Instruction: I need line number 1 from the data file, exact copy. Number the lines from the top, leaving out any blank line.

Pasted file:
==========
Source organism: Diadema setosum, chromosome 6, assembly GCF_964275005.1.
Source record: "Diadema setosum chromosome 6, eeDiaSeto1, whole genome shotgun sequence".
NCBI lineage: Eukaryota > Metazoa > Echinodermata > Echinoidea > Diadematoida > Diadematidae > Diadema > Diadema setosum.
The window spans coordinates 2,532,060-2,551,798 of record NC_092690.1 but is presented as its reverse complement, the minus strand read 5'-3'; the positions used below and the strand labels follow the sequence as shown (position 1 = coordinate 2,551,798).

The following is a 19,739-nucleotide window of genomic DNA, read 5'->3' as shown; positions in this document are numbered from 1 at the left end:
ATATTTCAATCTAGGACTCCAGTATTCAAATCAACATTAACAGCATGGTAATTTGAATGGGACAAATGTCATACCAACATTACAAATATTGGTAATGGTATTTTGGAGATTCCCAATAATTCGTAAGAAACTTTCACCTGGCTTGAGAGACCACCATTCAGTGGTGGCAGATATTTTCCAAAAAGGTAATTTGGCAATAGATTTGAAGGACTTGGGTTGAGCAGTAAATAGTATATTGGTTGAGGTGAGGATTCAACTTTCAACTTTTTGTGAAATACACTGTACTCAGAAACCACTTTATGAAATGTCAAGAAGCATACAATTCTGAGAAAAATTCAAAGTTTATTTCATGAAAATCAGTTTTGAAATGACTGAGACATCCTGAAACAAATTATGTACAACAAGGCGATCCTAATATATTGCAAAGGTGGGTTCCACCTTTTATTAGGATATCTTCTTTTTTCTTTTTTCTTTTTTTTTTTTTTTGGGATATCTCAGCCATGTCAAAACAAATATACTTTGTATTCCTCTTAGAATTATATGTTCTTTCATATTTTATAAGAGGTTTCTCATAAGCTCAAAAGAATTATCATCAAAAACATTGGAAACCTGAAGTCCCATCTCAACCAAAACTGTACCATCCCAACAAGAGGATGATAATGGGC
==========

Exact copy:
Source organism: Diadema setosum, chromosome 6, assembly GCF_964275005.1.